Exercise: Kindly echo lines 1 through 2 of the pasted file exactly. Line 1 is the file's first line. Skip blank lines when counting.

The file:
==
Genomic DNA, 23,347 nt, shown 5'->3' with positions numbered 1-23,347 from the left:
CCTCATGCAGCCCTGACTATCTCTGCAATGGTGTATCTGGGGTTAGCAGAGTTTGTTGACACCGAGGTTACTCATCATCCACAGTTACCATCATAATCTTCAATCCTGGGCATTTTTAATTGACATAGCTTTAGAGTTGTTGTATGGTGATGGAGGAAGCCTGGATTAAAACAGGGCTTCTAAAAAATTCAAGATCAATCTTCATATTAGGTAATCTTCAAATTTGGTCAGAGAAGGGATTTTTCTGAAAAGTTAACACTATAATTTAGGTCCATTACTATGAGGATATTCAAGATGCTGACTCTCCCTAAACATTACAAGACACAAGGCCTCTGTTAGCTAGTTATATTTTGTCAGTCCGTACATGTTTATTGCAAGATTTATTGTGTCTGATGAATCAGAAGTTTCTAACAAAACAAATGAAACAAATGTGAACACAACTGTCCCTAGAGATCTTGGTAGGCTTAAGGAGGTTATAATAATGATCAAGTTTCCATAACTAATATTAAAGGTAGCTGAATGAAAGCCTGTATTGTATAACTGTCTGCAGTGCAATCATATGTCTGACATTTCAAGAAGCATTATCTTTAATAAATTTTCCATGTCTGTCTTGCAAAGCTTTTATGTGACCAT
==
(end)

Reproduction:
Genomic DNA, 23,347 nt, shown 5'->3' with positions numbered 1-23,347 from the left:
CCTCATGCAGCCCTGACTATCTCTGCAATGGTGTATCTGGGGTTAGCAGAGTTTGTTGACACCGAGGTTACTCATCATCCACAGTTACCATCATAATCTTCAATCCTGGGCATTTTTAATTGACATAGCTTTAGAGTTGTTGTATGGTGATGGAGGAAGCCTGGATTAAAACAGGGCTTCTAAAAAATTCAAGATCAATCTTCATATTAGGTAATCTTCAAATTTGGTCAGAGAAGGGATTTTTCTGAAAAGTTAACACTATAATTTAGGTCCATTACTATGAGGATATTCAAGATGCTGACTCTCCCTAAACATTACAAGACACAAGGCCTCTGTTAGCTAGTTATATTTTGTCAGTCCGTACATGTTTATTGCAAGATTTATTGTGTCTGATGAATCAGAAGTTTCTAACAAAACAAATGAAACAAATGTGAACACAACTGTCCCTAGAGATCTTGGTAGGCTTAAGGAGGTTATAATAATGATCAAGTTTCCATAACTAATATTAAAGGTAGCTGAATGAAAGCCTGTATTGTATAACTGTCTGCAGTGCAATCATATGTCTGACATTTCAAGAAGCATTATCTTTAATAAATTTTCCATGTCTGTCTTGCAAAGCTTTTATGTGACCAT